My jump from the provincial level to the national level in 2004. I went from chairman of a small Legion Command to the chairman of Dominion Command. I went from running meetings as large as 300 members to those involving 2,000 members. It was overwhelming and truly tested my skills. In many ways it was foundational to the work that was to come – we have 275,000 members across the country and interacting with large crowds is an integral part of my role.

What was your “aha!” moment or epiphany that you think will resonate most with our readers? Tell us that story.

Many years ago, I attended a Remembrance Day service at a small country branch with maybe ten people present. I recall sitting there listening to people and being shocked that there were so few at the event. I realized they needed help organizing, and in that moment, decided to join the Legion. The following year, there were close to 100 people at the service. It was an important moment for me, a true example of stepping up to make a difference – the epiphany: create the change you want to see. It works.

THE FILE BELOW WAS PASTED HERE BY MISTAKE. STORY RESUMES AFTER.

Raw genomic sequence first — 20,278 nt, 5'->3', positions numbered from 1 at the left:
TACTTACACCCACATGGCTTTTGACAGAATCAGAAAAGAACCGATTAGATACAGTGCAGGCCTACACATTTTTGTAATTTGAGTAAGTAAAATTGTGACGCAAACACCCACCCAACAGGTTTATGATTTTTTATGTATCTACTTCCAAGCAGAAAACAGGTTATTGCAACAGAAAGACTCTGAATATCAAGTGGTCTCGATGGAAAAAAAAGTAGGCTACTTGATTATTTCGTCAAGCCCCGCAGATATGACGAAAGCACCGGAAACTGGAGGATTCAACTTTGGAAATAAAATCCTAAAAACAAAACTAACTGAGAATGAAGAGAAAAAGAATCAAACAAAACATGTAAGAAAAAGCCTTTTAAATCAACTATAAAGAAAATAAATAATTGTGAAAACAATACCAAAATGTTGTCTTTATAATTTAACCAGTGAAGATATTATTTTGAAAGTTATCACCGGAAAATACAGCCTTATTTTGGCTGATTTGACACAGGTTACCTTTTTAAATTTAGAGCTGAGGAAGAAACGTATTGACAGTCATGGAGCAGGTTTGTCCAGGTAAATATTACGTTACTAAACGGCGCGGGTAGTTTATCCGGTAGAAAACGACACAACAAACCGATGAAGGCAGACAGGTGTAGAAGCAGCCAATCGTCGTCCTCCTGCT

What is the one thing that has you most fired up today?

The interconnectivity of modernization and membership. Admittedly, some members of the Legion are living in the past and don’t like change, but we must in order to fulfill our mission. I know that doing things the way we’ve always done them will lead to obsolescence. Many Canadian industries and organizations are facing similar struggles. I want to see us welcome an increasing number of members, both everyday Canadians and today’s veterans. We have so much to offer them. Our 1,400 branches remain a source of comradeship, fun, and assistance. We also have service officers in all our branches who can help veterans (currently serving and retired) access the support they need.